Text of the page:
Since V. S. Naipaul left his Caribbean birthplace at the age of seventeen, his improbable life has followed the global movement of peoples, whose preeminent literary chronicler he has become. In The World Is What It Is, Patrick French offers the first authoritative biography of the controversial Nobel laureate, whose only stated ambition was greatness as a writer, in pursuit of which goal nothing else was sacred.
Beginning with a richly detailed portrait of Naipaul's childhood in colonial Trinidad, French gives us the boy born to an Indian family, the displaced soul in a displaced community, who by dint of talent and ambition finds the only imaginable way out: a scholarship to Oxford. London in the 1950s offers hope and his first literary success, but homesickness and depression almost defeat Vidia, his narrow escape aided by Patricia Hale, an Englishwoman who will devote herself to his work and well-being. She will stand by him, sometimes tenuously, for more than four decades, even as Naipaul embarks on a twenty-four-year affair, which will awaken half-dead passions and feed perhaps his greatest wave of dizzying creativity. Amid this harrowing emotional life, French traces the course of the fierce visionary impulse underlying Naipaul's singular power, a gift to produce masterpieces of fiction and nonfiction.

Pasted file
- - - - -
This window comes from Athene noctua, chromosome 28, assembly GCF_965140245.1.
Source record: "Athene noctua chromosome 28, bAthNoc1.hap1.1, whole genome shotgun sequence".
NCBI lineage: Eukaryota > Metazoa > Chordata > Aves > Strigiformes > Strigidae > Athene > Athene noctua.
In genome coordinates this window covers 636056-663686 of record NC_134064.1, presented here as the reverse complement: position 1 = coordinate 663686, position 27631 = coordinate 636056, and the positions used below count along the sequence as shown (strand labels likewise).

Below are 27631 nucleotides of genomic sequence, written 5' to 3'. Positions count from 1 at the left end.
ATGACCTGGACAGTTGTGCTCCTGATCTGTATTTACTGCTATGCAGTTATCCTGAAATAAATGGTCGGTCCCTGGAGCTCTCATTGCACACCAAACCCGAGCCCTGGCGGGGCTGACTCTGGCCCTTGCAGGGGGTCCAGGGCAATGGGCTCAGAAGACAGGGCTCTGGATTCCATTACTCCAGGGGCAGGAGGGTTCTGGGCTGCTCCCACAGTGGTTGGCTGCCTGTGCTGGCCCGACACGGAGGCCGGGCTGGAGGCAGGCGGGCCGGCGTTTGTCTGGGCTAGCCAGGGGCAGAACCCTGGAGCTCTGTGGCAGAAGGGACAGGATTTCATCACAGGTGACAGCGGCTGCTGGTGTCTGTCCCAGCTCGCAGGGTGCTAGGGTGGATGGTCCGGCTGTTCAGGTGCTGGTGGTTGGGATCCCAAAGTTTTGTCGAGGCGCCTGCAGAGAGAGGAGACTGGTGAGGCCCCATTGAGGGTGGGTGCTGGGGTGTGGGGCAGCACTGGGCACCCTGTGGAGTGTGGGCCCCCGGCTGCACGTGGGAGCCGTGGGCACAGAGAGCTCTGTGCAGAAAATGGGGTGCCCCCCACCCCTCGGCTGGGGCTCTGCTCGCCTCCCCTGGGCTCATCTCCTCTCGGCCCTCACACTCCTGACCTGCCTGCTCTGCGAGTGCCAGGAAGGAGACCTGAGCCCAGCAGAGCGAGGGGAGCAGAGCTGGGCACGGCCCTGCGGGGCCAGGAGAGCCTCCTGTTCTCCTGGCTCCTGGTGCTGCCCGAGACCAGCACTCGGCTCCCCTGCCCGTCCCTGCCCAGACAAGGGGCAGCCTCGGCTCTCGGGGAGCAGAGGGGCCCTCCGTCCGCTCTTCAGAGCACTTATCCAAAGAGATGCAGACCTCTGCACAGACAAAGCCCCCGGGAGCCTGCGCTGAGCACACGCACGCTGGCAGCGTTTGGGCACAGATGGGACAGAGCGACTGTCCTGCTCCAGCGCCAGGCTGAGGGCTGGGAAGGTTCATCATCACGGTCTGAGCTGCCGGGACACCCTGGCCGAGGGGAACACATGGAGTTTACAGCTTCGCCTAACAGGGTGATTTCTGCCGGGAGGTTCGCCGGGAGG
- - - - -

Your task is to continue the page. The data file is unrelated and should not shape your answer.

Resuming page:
Informed by exclusive access to V. S. Naipaul's private papers and personal recollections, and by great feeling for his formidable body of work, French's revelatory biography does full justice to an enigmatic genius.
- New York Times Notable Books of the Year
succeeds admirably. Descendant of poor Brahmins, born in 1932 in Trinidad and educated in Oxford, Naipaul is haunted by matters of race, colonialism and sex. He is, says award-winning author French (Younghusband), both the racist (against those darker than he) and the victim of racial prejudice, tendencies that come through in his novels and in his treatment of friends and lovers. Haunting this biography are Naipaul's women. His wife, Pat, supported him, overlooked his affairs and his visits with prostitutes, and subordinated herself to his genius; Naipaul gave equally little to Margaret, his mistress. Naipaul and his books may be the subject of this work, but it is these and the other women whom he depended on and took for granted-from his editor to his mother-whose stories will keep that "calm eye of the reader" glued to the pages of this disturbing biography. 16 pages of photos. (Nov. 7)
Copyright (c) Reed Business Information, a division of Reed Elsevier Inc.
There are no customer reviews available at this time. Would you like to write a review?
November 03, 2008
Number of Print Pages*
Adobe DRM EPUB
* Number of eBook pages may differ. Click here for more information.